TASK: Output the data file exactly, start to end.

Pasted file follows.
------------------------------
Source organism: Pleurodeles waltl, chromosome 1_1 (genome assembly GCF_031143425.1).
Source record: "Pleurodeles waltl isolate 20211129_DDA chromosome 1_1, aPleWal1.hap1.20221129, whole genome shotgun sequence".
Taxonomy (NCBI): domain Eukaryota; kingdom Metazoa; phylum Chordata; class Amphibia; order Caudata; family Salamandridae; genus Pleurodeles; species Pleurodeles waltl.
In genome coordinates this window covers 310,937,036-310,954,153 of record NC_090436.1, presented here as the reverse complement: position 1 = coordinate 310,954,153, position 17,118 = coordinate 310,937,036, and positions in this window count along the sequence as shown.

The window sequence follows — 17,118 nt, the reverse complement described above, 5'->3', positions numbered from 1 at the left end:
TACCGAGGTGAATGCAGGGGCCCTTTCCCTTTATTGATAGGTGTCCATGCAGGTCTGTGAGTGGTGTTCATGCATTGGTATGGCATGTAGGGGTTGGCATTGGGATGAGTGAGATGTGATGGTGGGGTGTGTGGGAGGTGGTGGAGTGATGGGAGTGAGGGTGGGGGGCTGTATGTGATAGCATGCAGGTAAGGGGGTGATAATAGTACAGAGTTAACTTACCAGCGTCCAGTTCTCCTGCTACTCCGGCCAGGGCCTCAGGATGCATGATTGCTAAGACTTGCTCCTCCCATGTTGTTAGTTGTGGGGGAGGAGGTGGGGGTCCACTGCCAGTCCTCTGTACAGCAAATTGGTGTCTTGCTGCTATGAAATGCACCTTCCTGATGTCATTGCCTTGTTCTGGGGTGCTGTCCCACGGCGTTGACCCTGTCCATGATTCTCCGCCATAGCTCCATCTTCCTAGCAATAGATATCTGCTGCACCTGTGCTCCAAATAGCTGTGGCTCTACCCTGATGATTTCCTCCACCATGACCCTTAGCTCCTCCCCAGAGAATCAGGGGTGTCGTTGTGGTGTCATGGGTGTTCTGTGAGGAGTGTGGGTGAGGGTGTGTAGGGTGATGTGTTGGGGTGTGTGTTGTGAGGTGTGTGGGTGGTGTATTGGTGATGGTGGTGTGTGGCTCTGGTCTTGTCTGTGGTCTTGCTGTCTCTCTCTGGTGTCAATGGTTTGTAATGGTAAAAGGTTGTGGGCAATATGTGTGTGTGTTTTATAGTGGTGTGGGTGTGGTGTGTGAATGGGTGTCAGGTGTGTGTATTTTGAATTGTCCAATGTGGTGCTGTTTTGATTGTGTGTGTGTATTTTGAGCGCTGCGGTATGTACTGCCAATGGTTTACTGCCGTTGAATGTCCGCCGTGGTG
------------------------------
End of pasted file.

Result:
Source organism: Pleurodeles waltl, chromosome 1_1 (genome assembly GCF_031143425.1).
Source record: "Pleurodeles waltl isolate 20211129_DDA chromosome 1_1, aPleWal1.hap1.20221129, whole genome shotgun sequence".
Taxonomy (NCBI): domain Eukaryota; kingdom Metazoa; phylum Chordata; class Amphibia; order Caudata; family Salamandridae; genus Pleurodeles; species Pleurodeles waltl.
In genome coordinates this window covers 310,937,036-310,954,153 of record NC_090436.1, presented here as the reverse complement: position 1 = coordinate 310,954,153, position 17,118 = coordinate 310,937,036, and positions in this window count along the sequence as shown.

The window sequence follows — 17,118 nt, the reverse complement described above, 5'->3', positions numbered from 1 at the left end:
TACCGAGGTGAATGCAGGGGCCCTTTCCCTTTATTGATAGGTGTCCATGCAGGTCTGTGAGTGGTGTTCATGCATTGGTATGGCATGTAGGGGTTGGCATTGGGATGAGTGAGATGTGATGGTGGGGTGTGTGGGAGGTGGTGGAGTGATGGGAGTGAGGGTGGGGGGCTGTATGTGATAGCATGCAGGTAAGGGGGTGATAATAGTACAGAGTTAACTTACCAGCGTCCAGTTCTCCTGCTACTCCGGCCAGGGCCTCAGGATGCATGATTGCTAAGACTTGCTCCTCCCATGTTGTTAGTTGTGGGGGAGGAGGTGGGGGTCCACTGCCAGTCCTCTGTACAGCAAATTGGTGTCTTGCTGCTATGAAATGCACCTTCCTGATGTCATTGCCTTGTTCTGGGGTGCTGTCCCACGGCGTTGACCCTGTCCATGATTCTCCGCCATAGCTCCATCTTCCTAGCAATAGATATCTGCTGCACCTGTGCTCCAAATAGCTGTGGCTCTACCCTGATGATTTCCTCCACCATGACCCTTAGCTCCTCCCCAGAGAATCAGGGGTGTCGTTGTGGTGTCATGGGTGTTCTGTGAGGAGTGTGGGTGAGGGTGTGTAGGGTGATGTGTTGGGGTGTGTGTTGTGAGGTGTGTGGGTGGTGTATTGGTGATGGTGGTGTGTGGCTCTGGTCTTGTCTGTGGTCTTGCTGTCTCTCTCTGGTGTCAATGGTTTGTAATGGTAAAAGGTTGTGGGCAATATGTGTGTGTGTTTTATAGTGGTGTGGGTGTGGTGTGTGAATGGGTGTCAGGTGTGTGTATTTTGAATTGTCCAATGTGGTGCTGTTTTGATTGTGTGTGTGTATTTTGAGCGCTGCGGTATGTACTGCCAATGGTTTACTGCCGTTGAATGTCCGCCGTGGTG